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Assessing What They LACK: Accountability is Critical

Editor's Note: The National Fallen Firefighters Foundation’s Courage to be Safe program identified four area where fire officers needed to improve their awareness, training and skills: leadership, accountability, culture and knowledge (LACK). This five-part series helps officers focus on each area for a more comprehensive understanding of the program.

Effective firefighting demands professional and personal accountability every day, both on and off the job. It requires everyone within the fire service to take responsibility for their words, actions and behaviors so that the job is accomplished and the risks of injuries and fatalities are minimized.

Through our actions and behaviors we demonstrate what we really believe and that sets the standards for the rest of the department. We establish goals, the expectations and the tone. It is incumbent upon the department leaders to be the catalyst for safety.

Accepting personal and professional accountability requires frequent introspection and evaluation of some fundamental questions: Am I heart-healthy? Do I always buckle-up? Do I regularly review policies and procedures on my own and with my co-workers? Do I actively participate in department trainings? Do I talk and listen to my co-workers following incidents so we can learn from each other about what was, and was not, successful? These are essential questions and the answers can have a crucial impact.

The two leading causes of firefighter fatalities are cardiovascular events – or heart attacks – and vehicular crashes. Furthermore, training accidents account for the third greatest percentage of line-of-duty deaths. These are incidents that are within our means to control and can be mitigated by accepting the fact that each of us – from the top down and the bottom up – has to take personal, active responsibility. There is no room in the fire service for complacency.

Diet, physical activity and smoking are three lifestyle factors that we can proactively control and change. These are simple public health messages that everyone has heard. All three cause unnecessary stress on the heart and lungs, make breathing difficult and slowing our movements. Consequently, being out of shape and smoking make us a burden to co-workers and the community we serve. If we can’t respond quickly, carry our gear and climb stairs, our co-workers have to step in for us. This diminishes the department’s ability to do its job and jeopardizes the safety of our communities, including family, friends and neighbors.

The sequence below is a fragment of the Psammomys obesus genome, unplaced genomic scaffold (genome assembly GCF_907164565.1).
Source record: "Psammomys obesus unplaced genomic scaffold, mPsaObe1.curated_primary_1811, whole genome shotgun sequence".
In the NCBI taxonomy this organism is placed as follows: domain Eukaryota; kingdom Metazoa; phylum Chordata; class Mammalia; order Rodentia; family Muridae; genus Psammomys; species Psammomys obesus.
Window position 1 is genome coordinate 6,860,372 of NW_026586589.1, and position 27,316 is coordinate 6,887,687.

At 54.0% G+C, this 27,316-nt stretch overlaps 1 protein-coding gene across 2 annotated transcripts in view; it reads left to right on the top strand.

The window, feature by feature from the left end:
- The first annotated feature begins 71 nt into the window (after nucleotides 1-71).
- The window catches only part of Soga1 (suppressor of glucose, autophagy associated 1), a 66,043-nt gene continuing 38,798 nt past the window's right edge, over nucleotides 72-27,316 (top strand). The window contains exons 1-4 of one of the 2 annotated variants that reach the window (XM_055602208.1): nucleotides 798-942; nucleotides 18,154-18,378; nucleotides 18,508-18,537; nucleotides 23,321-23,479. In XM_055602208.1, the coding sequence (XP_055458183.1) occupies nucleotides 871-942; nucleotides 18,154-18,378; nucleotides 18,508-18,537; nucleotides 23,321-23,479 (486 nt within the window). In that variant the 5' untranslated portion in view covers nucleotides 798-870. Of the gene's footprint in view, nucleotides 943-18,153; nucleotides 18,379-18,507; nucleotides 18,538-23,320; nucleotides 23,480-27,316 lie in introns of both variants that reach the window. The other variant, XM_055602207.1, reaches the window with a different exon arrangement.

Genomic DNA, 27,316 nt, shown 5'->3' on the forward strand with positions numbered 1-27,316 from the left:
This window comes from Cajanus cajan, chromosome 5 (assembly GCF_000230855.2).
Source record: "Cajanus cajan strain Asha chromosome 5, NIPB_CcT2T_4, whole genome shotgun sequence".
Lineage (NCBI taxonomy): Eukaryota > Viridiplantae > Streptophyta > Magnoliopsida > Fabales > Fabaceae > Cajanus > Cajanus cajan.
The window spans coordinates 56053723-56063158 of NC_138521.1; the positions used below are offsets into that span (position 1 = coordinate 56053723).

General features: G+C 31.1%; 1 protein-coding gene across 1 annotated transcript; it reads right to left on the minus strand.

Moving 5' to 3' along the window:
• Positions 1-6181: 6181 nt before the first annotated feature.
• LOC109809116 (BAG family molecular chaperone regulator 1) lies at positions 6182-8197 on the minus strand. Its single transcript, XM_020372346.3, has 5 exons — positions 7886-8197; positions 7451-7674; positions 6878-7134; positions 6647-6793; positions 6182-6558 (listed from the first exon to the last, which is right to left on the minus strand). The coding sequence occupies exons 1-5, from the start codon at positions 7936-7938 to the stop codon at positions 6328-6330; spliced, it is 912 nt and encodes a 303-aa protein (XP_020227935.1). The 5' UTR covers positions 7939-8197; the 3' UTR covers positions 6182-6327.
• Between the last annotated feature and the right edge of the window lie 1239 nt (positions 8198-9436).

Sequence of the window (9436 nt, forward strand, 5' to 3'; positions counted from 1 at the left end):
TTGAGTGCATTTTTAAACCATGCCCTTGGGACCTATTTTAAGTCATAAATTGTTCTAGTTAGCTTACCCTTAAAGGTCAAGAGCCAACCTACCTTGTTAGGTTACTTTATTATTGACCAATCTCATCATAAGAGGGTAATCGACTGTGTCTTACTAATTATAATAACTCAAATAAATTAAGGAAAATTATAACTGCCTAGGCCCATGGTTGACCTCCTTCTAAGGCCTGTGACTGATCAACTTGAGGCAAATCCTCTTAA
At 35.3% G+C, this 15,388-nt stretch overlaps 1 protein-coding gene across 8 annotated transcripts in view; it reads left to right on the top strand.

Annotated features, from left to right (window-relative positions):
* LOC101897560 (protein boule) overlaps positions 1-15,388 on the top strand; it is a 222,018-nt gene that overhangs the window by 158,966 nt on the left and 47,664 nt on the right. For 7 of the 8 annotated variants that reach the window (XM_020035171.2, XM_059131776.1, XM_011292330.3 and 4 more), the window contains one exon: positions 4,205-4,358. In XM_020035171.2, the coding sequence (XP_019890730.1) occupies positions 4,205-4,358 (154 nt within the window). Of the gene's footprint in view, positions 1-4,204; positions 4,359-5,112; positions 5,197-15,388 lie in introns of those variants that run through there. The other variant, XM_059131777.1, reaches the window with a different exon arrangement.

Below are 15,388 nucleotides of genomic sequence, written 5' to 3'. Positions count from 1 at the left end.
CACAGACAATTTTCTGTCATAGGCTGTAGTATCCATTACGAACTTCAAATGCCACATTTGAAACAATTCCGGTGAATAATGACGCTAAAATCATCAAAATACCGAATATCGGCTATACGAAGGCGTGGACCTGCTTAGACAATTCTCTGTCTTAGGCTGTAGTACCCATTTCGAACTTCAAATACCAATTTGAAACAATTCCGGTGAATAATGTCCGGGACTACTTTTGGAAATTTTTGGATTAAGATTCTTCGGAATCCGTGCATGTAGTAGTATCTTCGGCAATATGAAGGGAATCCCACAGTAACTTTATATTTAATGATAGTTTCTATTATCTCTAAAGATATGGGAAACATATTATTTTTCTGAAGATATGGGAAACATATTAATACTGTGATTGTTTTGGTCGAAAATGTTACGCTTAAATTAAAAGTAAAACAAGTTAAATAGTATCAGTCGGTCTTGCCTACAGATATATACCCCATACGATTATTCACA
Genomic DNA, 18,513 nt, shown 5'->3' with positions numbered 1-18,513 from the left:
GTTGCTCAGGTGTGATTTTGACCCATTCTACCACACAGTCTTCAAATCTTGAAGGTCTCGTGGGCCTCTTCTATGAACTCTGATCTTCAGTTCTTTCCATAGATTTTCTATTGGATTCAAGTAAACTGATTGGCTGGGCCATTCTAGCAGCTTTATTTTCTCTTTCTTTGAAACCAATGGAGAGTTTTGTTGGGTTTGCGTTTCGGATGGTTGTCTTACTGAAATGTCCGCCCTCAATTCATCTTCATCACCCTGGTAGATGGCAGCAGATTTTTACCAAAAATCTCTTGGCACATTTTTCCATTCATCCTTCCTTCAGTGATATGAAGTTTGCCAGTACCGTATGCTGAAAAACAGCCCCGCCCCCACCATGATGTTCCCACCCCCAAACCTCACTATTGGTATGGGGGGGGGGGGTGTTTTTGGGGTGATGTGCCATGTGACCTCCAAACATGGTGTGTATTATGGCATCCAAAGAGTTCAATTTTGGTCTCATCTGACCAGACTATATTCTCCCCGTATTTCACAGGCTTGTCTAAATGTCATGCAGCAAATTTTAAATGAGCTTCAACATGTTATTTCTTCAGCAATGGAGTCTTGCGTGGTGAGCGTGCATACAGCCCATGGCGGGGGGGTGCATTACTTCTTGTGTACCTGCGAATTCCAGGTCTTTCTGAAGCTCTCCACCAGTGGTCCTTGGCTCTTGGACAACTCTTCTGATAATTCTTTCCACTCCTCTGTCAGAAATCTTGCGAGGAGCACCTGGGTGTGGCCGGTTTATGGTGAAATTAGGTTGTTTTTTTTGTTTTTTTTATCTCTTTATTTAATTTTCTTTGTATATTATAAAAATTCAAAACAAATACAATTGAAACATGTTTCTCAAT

Properly using our gear – from helmets and masks to self-contained breathing apparatus (SCBA) and seatbelts – is also imperative. Everything that is issued from the day we join the fire service is designed to protect us. Not getting a good seal on the mask or not using the chin strap on the helmet properly sets the stage for tragedy. This is especially true for seatbelts. The general public knows that seatbelts save lives and we see this first-hand, every day. Refusing to wear a seatbelt is nothing less than negligence.

Remember that all equipment must be maintained and inspected regularly to ensure it is in working order for the crew as well as the co-workers who come in after we leave. We must be diligent about checking our equipment for signs of deterioration and encourage others to do the same.

As a responsible leader and effective member of the fire service, we should feel obliged to impart our knowledge and experience with co-workers, and expect the same of them. Talk and listen to each other after an incident so that what was done well, and what needs to be improved, are identified. Use these opportunities to train and drill together, and insist that everyone participate. This interaction makes the unit stronger, reaffirms that everyone knows what they are expected to do in a moment’s notice and enhances the department’s productivity.

We must also hold others accountable for their actions and behaviors. Make sure everyone uses equipment properly, buckles-up and follows standard operating procedures (SOPs). And if they aren’t, point it out and make certain it is corrected immediately. We have the potential to save the life of someone in our department if we take one minute to be sure everyone is safe.

Accepting personal accountability for our actions and words within the department is not only a matter of personal respect, but also respect for co-workers and the people we serve. This is not a revolutionary suggestion; it’s simply embracing the lessons we’ve learned since early childhood. Accept personal responsibility. It’s applicable in all facets of life.

Holding ourselves accountable sets the highest example for others around us. This leadership will make the fire service safer and stronger, and establish expectations for a culture of safety now and in the future.

DOUGLAS L. BARRY is was 33-year veteran of the Los Angeles Fire Department (LAFD) where he recently retired as the fire chief. He has commanded some of LAFD's busiest fire stations in the South Los Angeles, Port of Los Angeles, Los Angeles International Airport, and the Wilshire Corridor. Chief Barry has overseen management of department discipline, worker's compensation, wellness and risk management programs and several other key roles leadership and oversight. As assistant fire marshal, he managed the day-to-day operations of the prevention bureau. He has attended L.A. Harbor College and California State University, Long Beach.

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